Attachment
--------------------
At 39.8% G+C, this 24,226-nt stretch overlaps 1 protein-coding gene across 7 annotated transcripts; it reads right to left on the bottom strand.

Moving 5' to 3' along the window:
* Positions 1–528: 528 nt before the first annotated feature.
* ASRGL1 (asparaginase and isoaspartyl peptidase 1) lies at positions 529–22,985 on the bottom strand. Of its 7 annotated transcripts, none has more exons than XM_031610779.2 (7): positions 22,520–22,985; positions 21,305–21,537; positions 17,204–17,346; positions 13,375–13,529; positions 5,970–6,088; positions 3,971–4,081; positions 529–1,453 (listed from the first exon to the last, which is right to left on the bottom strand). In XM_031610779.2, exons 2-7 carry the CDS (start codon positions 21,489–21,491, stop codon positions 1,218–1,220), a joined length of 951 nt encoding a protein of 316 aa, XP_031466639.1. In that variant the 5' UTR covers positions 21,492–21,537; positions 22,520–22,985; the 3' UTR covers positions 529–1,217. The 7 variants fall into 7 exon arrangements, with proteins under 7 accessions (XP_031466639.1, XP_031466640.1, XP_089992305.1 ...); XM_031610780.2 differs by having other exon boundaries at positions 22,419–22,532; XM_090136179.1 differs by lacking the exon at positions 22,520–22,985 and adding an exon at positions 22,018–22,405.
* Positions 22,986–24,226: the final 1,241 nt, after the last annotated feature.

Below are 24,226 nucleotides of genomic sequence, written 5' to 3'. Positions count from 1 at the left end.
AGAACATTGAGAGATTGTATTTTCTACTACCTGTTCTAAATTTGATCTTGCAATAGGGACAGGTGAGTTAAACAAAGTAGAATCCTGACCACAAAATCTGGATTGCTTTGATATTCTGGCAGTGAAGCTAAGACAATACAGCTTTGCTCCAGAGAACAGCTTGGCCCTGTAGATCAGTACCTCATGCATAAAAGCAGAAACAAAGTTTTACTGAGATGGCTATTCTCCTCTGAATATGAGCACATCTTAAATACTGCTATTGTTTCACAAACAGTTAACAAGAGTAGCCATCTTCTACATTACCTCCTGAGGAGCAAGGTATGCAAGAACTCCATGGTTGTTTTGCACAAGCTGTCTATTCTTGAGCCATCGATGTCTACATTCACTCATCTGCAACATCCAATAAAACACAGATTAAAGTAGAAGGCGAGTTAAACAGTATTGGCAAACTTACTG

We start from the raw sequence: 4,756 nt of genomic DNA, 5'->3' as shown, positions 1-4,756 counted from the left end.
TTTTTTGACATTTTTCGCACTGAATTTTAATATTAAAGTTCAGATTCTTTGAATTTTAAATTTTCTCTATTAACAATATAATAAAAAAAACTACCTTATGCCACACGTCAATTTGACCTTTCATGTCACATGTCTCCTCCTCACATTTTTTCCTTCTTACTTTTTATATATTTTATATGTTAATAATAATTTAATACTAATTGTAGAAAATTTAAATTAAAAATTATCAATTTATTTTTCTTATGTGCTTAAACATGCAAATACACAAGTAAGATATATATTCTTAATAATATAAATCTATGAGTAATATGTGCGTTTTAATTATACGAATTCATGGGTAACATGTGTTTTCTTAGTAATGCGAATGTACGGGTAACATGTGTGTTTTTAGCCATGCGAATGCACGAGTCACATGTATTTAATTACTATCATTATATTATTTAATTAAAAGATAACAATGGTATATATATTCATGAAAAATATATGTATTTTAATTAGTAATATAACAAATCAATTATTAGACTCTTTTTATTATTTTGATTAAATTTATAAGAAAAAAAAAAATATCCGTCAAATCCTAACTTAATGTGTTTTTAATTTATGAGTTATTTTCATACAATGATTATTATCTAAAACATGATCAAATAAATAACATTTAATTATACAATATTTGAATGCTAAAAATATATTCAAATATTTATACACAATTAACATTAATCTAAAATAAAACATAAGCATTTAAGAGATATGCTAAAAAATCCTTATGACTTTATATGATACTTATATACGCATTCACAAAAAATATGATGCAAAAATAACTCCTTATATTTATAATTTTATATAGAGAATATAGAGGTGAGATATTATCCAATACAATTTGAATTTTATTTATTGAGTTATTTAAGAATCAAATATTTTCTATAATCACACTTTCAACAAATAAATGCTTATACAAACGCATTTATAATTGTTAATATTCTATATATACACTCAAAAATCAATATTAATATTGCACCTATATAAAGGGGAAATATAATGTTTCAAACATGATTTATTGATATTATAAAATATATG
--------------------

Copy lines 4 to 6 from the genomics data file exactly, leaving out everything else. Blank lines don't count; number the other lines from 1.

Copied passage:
* ASRGL1 (asparaginase and isoaspartyl peptidase 1) lies at positions 529–22,985 on the bottom strand. Of its 7 annotated transcripts, none has more exons than XM_031610779.2 (7): positions 22,520–22,985; positions 21,305–21,537; positions 17,204–17,346; positions 13,375–13,529; positions 5,970–6,088; positions 3,971–4,081; positions 529–1,453 (listed from the first exon to the last, which is right to left on the bottom strand). In XM_031610779.2, exons 2-7 carry the CDS (start codon positions 21,489–21,491, stop codon positions 1,218–1,220), a joined length of 951 nt encoding a protein of 316 aa, XP_031466639.1. In that variant the 5' UTR covers positions 21,492–21,537; positions 22,520–22,985; the 3' UTR covers positions 529–1,217. The 7 variants fall into 7 exon arrangements, with proteins under 7 accessions (XP_031466639.1, XP_031466640.1, XP_089992305.1 ...); XM_031610780.2 differs by having other exon boundaries at positions 22,419–22,532; XM_090136179.1 differs by lacking the exon at positions 22,520–22,985 and adding an exon at positions 22,018–22,405.
* Positions 22,986–24,226: the final 1,241 nt, after the last annotated feature.

Below are 24,226 nucleotides of genomic sequence, written 5' to 3'. Positions count from 1 at the left end.